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Human Resources Individual Assignment

Added on - 25 Jan 2022

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Personality testsin hiring?Or
maybe just, astrology.

Course:Human ResourcesIndividual Assignment

Professor:Koen Dewettinck

By:Ghekiere, Cyriel

Engaging in irregularities is severely sanctioned incorrespondence with article 34 of the Examination rules.

We hereby declare that we have not engaged in any such irregularities.
Over the years the use of personality tests has become more and more prevalent,
today around22% of companies use them as part of their hiring process to estimate
whether the candidate is the right fit for the organization
(SHRM, 2014). Over the
years a plethora of self-reported questionnaires have emerged, ranging from well-
establishednames like MyersBriggs, Disc, and Big Five, to a multitude of cheap less
reputable tests like the Four-Quadrant. As corporations become more and more
aware of the importance of culture on the performance and retention of employees
it seems only natural that they look for ways to test their new hires’ compatibility
with that culture. However, the reliability of personality tests and their ability to
predict job performance remains a subject of debate among scholars
(Morgeson, et
al., 2007;Tett & Christiansen, 2007)
. Despite the remarkable increase in the number
consensus on whether personality tests should be used in hiring at all. On top of that,
the increased use of personalitytests has also raised some ethical questions as they
may bar people with certain disabilities from obtaining job opportunities
. In this brief article, we will touch upon the history and scholarly literature
regarding the use of personality tests in hiring. we will discuss why corporations opt
to use personality tests and some of their pitfalls Lastly, we will end with some
conclusion’s recommendations.

History ofpersonality tests andscholarly debate

The study of personalities and attempts to categorize Caracter traits into personality
temperaments theory. However, the rise of personality tests in hiring practices finds
its origin in the 20th century where the world wars and increasing industrialization
pressured companies and governments to find ways to efficiently allocate people to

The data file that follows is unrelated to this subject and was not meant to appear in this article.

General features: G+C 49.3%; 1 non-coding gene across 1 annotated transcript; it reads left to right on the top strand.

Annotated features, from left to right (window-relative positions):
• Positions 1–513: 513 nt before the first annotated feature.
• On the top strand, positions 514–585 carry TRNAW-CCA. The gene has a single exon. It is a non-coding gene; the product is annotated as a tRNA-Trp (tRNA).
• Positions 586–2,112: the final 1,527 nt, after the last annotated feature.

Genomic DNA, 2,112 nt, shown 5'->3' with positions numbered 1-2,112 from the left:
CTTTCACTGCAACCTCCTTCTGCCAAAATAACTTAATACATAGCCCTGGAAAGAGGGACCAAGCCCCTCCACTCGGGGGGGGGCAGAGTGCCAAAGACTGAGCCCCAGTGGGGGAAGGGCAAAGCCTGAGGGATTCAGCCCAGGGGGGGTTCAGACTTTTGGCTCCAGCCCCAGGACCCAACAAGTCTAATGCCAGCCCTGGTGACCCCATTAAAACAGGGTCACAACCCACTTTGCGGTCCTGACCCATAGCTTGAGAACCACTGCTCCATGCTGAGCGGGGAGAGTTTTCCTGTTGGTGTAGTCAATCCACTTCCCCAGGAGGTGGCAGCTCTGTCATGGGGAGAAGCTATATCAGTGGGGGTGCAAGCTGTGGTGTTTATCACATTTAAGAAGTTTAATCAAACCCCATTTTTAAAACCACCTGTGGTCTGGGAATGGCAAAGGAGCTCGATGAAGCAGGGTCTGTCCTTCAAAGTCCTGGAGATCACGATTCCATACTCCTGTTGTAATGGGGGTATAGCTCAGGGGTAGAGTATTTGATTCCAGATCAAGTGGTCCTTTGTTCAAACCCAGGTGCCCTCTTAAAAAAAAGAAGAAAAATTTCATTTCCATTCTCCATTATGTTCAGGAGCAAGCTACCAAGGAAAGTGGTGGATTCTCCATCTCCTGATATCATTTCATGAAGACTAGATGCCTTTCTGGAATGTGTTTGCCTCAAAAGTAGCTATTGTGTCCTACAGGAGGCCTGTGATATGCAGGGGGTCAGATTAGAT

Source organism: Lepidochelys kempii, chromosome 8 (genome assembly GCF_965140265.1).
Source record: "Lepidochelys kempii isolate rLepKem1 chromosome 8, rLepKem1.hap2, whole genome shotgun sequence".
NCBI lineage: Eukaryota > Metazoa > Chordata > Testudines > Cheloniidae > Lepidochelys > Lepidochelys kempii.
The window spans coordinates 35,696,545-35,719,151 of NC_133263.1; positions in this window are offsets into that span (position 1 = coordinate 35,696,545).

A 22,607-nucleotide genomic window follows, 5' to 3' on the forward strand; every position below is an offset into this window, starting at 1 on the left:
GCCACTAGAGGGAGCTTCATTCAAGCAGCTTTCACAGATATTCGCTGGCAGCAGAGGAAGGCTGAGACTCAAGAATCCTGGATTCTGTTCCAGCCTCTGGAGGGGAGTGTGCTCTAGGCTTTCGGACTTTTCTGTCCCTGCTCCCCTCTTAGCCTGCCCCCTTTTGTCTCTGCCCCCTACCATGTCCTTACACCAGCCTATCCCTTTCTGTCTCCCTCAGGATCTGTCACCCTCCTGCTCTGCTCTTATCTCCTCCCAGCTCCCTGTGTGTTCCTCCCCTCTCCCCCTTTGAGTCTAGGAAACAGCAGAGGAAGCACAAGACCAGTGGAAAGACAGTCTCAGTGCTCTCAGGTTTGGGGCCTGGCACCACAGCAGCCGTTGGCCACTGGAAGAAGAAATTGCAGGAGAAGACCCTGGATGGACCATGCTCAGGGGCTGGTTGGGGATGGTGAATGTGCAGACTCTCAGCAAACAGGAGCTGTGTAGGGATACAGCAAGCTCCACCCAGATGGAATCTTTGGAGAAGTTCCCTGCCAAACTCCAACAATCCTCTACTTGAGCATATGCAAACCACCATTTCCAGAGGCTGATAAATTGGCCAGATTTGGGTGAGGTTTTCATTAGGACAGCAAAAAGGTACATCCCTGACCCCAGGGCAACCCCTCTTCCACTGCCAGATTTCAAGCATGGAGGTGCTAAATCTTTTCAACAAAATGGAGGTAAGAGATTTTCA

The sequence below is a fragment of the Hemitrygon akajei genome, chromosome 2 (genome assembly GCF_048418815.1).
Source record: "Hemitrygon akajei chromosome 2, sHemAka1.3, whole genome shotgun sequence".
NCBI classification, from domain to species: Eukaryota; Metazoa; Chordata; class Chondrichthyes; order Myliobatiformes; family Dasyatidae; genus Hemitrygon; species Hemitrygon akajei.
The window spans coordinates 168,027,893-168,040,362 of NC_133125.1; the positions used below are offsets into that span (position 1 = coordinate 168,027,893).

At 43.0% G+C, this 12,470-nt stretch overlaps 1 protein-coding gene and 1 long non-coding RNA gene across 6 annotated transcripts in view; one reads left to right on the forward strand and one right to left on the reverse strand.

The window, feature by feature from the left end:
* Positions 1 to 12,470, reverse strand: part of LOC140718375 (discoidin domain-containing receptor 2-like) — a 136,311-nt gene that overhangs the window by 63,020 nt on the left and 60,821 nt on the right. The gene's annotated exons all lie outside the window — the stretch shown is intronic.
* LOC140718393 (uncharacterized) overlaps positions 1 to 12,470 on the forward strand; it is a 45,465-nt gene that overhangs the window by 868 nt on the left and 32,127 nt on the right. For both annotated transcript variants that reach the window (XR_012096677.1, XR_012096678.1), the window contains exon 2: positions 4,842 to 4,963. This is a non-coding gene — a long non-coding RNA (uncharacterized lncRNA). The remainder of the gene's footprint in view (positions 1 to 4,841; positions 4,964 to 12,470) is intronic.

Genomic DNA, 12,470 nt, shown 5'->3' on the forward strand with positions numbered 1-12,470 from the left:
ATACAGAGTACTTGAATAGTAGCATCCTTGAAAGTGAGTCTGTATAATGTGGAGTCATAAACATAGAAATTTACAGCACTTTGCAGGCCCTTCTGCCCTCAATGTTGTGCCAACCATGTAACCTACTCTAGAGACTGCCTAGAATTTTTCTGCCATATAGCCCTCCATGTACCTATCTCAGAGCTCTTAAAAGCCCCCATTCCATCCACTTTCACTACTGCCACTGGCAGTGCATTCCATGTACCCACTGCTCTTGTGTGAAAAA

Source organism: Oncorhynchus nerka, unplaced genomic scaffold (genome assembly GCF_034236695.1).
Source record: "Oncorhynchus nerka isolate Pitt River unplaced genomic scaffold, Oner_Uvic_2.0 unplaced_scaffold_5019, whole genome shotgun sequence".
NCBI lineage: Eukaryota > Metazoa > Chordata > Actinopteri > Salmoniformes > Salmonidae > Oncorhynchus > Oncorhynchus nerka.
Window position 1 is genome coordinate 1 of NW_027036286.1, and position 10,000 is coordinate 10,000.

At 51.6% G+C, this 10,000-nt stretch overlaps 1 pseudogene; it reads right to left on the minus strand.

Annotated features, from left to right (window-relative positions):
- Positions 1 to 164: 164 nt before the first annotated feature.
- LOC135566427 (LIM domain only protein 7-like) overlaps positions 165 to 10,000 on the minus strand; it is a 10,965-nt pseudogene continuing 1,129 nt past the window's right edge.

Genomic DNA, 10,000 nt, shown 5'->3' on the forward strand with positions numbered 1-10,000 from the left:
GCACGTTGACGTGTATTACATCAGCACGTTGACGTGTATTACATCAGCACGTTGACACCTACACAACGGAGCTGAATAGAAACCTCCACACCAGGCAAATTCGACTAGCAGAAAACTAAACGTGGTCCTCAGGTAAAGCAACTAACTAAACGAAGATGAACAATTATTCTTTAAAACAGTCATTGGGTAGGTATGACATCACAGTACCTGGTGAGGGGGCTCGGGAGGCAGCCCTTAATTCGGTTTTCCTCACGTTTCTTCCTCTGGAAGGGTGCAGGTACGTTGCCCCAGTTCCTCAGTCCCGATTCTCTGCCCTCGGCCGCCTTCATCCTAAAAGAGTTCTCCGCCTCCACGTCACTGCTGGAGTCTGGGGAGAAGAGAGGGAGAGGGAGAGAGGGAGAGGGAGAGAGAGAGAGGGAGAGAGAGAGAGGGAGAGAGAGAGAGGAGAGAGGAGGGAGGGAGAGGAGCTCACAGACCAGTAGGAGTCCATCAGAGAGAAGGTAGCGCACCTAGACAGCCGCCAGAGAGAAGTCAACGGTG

the right roles. Most famously the MyersBriggs Type Indicator (MBTI) a 16-type
indicator test is based on Carl Jung's Psychological Types, was created during WWII
to help the large amounts of women entering the industrial labor force to identify
their ideal roles. However, in terms of academic credibility personality tests got off
to an ignominious start as summarized by Guion and Gottier(1965)“It is difficult in
the face of this summary to advocate, with a clear conscience, the use of personality
measures in most situationsas a basis for making employment decisions about
people”. This proved to be the dominant sentiment up until the ’90s as personality
tests were regarded as too unreliable to provide any basis for a hiring decision.

and Openness to Experience), and studies increasingly pointing at its predictive
researchers interest rose exponentially (figure 1)
(Barrick & Mount, 1991).
Today much of the framework used for personality testing in personal selection is
derived from the Big 5 model. However, despite the huge increase in the application
of these tests and the large number of studies conducted, there seems to be no
consensus on the value of personality testing in the acquisition of new employees. As
correlate .26 with job performance
(Tett & Christiansen, 2007). They further argue
that the mean validity likely underestimates the true validity due to factors such as
the advantage of narrow over broad personality traits, rudimentary job analysis, and
the use of a single personality trait scale. On the other hand, detractors argue that
the real validity remains low and will correlate around 0.10 with job performance,
they point out that the elevated levels of the opponents are due to overcorrections

(Morgeson, et al., 2007)
. They further highlight that the effects of faking on a self-
reported personality test are still unclear. However, they state that faking is to be
expected on any type of test, and correcting for it does not seem to improve viability.
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